A baby born in early 2001, the last time the Seattle Mariners had champagne on ice in the clubhouse to celebrate clinching a playoff berth, would now be old enough to legally drink the bubbly.
The Mariners (85-70) reduced their magic number to one for an American League wild-card berth with a wild 10-9 victory in 11 innings against the visiting Texas Rangers on Thursday night.
That means the Mariners could snap their 20-season playoff drought -- the longest in the four major North American sports -- on Friday night. They could do it with a loss by the Baltimore Orioles (at the New York Yankees) or a victory in the opener of their three-game series against the visiting Oakland Athletics.
The Mariners reached the cusp of clinching as Jarred Kelenic went deep twice and Mitch Haniger snapped a 25-game homerless streak.
After squandering a 7-4 lead, the Mariners rallied in both the 10th and 11th innings. J.P. Crawford's liner off the glove of diving Rangers third baseman Josh Jung brought home the winning run.
"I have heard it for seven years," Mariners manager Scott Servais said of talk about the playoff-less streak. "Every day when I get up in the morning and I drive to work, that's what's on my mind. But the goal is winning the World Series. It's not just to end the drought."
But then the normally reserved Servais broke character with a rare prediction.
"We will end the drought (Friday)," Servais said. "We're going to and it's a beautiful thing."
The Mariners are scheduled to send right-hander Logan Gilbert (13-6, 3.29 ERA) to the mound in the series opener against A's lefty Ken Waldichuk (1-2, 7.15), a rookie who will be making his sixth career appearance and first against Seattle. Gilbert is 1-0 with a 4.30 ERA in six career starts versus Oakland.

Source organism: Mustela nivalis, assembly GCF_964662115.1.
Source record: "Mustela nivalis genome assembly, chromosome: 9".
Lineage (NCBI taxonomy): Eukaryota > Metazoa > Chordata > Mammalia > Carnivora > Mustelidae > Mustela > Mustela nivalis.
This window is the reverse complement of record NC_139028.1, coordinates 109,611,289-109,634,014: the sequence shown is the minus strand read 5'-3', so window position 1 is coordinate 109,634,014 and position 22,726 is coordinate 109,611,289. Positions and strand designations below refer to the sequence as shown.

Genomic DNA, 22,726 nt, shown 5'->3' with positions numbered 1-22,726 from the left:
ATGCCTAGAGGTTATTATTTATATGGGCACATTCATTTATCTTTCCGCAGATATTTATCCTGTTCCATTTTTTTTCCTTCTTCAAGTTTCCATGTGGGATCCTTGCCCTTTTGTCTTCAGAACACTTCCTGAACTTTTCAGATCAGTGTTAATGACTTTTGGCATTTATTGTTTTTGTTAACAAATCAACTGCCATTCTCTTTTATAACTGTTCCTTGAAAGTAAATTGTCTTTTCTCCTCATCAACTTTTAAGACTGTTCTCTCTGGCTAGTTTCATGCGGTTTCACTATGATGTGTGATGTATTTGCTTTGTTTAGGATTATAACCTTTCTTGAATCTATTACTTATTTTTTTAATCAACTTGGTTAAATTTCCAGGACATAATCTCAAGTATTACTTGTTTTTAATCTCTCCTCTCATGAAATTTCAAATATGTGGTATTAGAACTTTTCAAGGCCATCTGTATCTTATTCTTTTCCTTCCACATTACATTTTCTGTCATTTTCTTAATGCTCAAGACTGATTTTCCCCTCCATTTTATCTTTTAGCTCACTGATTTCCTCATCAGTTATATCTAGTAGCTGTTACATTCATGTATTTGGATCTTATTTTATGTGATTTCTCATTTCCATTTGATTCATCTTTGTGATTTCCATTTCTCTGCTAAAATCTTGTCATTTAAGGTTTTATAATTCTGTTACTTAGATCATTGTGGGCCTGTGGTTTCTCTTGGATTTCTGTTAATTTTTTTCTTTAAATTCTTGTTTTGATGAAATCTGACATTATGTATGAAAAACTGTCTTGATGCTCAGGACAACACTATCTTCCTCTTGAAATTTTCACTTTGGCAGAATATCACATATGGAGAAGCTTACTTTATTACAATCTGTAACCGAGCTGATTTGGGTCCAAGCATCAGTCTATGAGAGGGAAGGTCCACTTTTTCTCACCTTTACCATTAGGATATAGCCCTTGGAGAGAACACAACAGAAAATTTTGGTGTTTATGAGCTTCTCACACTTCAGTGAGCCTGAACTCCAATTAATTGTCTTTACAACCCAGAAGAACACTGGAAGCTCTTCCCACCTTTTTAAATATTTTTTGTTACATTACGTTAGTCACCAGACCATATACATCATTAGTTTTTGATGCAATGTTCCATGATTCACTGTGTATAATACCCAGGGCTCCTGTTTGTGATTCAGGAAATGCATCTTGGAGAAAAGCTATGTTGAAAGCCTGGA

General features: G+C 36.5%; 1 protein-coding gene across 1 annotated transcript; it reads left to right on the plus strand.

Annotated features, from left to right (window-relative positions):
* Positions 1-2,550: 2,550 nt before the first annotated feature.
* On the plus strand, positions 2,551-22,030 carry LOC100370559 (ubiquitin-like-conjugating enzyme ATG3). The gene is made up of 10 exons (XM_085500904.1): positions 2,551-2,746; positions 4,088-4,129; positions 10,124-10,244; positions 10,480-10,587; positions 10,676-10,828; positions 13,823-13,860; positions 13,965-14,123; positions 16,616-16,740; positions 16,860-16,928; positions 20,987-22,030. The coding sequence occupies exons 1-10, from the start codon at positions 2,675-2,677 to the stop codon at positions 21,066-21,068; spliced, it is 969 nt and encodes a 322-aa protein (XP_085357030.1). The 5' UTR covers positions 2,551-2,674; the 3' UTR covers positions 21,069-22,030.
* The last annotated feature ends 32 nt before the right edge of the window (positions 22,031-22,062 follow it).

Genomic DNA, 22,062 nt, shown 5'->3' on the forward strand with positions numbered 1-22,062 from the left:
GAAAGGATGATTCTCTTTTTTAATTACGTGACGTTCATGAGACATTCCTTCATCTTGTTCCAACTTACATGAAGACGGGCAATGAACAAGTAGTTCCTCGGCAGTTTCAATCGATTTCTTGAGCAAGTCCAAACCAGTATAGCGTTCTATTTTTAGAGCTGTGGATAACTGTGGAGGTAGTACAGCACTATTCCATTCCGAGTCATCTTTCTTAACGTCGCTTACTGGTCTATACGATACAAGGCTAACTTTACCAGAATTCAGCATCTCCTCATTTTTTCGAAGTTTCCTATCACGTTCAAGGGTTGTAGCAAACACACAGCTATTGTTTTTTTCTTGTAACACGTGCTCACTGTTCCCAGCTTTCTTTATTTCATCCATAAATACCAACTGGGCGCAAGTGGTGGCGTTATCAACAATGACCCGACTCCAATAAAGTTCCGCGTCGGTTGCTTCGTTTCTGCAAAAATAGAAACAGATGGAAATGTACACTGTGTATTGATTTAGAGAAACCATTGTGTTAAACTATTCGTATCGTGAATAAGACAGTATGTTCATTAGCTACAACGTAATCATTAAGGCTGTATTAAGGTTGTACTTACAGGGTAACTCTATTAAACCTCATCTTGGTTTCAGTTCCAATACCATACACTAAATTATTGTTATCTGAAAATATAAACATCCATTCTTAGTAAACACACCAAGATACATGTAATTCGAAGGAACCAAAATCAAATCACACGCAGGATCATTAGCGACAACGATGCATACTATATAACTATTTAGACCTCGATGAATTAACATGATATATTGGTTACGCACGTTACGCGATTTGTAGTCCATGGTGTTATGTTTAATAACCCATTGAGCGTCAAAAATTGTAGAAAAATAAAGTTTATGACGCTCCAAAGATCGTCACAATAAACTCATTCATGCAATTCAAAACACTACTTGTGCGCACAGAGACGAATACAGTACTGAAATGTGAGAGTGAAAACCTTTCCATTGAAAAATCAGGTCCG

"I can't wait, Crawford said. "We all know what's at stake. (Friday) is gonna be fun."
The A's (56-100) have lost four in a row, including a 4-2 defeat Thursday against the host Los Angeles Angels.
They were no-hit for 7 2/3 innings by two-way sensation Shohei Ohtani before A's rookie Conner Capel singled off the glove of shortstop Livan Soto.
"I mean, we all have pride," A's manager Mark Kotsay said. "No one wants to go through a no-hit performance. I've been on that end myself as a player. So the dugout knew what was going on, the dugout was talking."
Capel might have provided the understatement of the year when he said, "(Ohtani's) got some good stuff."
"He had a slider working and his cutter," Capel added. "You just got to go up there and battle, try to put the barrel on it and put a good swing on."
The A's reached 100 losses for just the second time since they moved to Oakland in 1968.
"Each game, I want to win, they want to win," Kotsay said. "So the big-picture stuff can wait until Oct. 6 when the season ends. This isn't about developing here. This is about winning baseball games, and we haven't done our job and won enough baseball games to finish the season where we wanted to be."
--Field Level Media